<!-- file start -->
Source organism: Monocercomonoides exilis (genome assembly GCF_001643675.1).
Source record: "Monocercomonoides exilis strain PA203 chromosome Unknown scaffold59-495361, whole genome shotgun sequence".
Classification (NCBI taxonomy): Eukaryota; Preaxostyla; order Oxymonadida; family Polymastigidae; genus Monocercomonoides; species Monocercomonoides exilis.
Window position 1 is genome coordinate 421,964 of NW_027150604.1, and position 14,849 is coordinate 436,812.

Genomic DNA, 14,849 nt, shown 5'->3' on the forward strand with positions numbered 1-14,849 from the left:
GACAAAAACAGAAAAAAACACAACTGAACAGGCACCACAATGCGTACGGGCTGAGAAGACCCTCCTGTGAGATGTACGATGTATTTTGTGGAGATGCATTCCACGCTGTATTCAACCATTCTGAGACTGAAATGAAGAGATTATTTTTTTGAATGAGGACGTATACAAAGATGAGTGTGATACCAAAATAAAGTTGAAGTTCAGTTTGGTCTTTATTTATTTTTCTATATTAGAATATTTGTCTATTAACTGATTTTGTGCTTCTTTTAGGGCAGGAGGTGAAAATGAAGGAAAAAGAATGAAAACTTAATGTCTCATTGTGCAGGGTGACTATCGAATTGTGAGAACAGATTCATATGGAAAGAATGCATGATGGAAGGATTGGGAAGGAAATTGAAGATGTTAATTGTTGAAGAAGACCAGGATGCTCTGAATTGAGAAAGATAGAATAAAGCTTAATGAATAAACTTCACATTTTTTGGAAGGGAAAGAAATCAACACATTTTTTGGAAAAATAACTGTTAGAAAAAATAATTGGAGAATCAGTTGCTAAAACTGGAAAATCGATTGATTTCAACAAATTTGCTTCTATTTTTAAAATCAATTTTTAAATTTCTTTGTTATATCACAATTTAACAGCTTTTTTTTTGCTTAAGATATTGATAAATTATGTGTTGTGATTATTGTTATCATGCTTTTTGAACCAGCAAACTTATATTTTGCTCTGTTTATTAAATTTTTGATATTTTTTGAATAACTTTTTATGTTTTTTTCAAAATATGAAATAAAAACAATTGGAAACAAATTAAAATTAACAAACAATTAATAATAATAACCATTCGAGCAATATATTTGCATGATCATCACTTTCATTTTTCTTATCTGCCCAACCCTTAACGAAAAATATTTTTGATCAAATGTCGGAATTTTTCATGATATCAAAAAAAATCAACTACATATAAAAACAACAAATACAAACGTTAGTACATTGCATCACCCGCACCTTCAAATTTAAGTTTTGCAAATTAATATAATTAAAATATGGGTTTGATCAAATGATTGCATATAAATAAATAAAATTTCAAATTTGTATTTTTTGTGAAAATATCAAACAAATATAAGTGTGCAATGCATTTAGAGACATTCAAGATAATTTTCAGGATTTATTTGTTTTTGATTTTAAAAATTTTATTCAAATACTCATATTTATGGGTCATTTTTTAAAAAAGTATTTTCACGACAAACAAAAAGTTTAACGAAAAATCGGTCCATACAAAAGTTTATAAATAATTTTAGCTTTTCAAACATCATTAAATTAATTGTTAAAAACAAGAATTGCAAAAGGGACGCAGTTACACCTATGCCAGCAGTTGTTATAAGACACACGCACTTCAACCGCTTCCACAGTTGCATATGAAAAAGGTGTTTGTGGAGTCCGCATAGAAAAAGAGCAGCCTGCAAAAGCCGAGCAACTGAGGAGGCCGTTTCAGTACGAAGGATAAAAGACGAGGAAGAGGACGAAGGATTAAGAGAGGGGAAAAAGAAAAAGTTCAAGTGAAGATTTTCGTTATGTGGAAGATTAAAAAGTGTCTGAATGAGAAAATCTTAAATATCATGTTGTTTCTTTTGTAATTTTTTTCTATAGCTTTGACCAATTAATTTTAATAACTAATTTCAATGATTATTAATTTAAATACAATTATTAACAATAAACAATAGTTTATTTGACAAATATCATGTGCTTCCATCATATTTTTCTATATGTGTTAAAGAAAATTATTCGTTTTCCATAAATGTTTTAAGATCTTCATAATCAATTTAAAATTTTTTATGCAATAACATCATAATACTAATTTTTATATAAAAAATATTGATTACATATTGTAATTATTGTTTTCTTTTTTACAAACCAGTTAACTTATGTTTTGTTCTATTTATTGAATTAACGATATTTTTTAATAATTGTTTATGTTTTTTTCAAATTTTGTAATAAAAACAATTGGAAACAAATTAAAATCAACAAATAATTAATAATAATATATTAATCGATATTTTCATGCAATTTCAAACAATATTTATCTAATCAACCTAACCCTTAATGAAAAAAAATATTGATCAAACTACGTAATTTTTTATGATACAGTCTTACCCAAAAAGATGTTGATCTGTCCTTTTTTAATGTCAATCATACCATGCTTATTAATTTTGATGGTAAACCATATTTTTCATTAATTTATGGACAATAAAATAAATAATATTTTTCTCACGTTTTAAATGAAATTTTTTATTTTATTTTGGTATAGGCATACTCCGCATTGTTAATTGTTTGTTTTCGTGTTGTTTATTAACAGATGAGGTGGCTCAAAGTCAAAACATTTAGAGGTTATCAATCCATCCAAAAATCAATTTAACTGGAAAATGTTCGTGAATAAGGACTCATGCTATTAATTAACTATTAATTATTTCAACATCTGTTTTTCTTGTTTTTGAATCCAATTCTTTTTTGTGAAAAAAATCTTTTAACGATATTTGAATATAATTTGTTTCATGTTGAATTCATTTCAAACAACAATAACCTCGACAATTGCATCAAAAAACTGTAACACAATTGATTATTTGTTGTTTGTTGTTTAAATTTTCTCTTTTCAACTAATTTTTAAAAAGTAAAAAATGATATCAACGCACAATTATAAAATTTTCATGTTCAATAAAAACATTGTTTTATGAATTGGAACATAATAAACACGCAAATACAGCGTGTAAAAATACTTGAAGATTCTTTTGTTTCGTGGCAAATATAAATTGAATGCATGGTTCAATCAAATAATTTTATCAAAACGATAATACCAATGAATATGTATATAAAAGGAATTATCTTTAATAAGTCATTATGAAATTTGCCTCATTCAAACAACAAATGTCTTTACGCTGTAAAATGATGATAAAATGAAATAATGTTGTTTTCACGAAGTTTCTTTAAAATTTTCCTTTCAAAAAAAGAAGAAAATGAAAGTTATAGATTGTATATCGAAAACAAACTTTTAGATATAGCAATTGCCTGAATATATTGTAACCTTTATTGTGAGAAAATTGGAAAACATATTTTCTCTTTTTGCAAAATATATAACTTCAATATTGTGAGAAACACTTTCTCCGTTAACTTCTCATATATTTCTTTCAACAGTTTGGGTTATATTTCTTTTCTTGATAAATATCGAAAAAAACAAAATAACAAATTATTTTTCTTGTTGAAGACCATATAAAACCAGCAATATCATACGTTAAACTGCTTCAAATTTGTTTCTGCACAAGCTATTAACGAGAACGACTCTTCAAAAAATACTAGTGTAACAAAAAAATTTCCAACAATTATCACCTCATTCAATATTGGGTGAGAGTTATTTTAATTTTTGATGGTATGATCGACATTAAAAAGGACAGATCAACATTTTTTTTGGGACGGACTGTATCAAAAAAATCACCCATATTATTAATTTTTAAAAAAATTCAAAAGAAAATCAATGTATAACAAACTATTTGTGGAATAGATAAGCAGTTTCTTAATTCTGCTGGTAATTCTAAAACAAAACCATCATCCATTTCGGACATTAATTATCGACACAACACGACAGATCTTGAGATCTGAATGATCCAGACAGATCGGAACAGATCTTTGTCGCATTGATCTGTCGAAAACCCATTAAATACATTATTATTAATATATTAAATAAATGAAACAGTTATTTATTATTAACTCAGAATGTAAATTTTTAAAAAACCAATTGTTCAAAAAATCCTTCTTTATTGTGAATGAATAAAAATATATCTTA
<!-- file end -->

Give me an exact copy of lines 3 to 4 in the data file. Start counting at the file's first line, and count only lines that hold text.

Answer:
Classification (NCBI taxonomy): Eukaryota; Preaxostyla; order Oxymonadida; family Polymastigidae; genus Monocercomonoides; species Monocercomonoides exilis.
Window position 1 is genome coordinate 421,964 of NW_027150604.1, and position 14,849 is coordinate 436,812.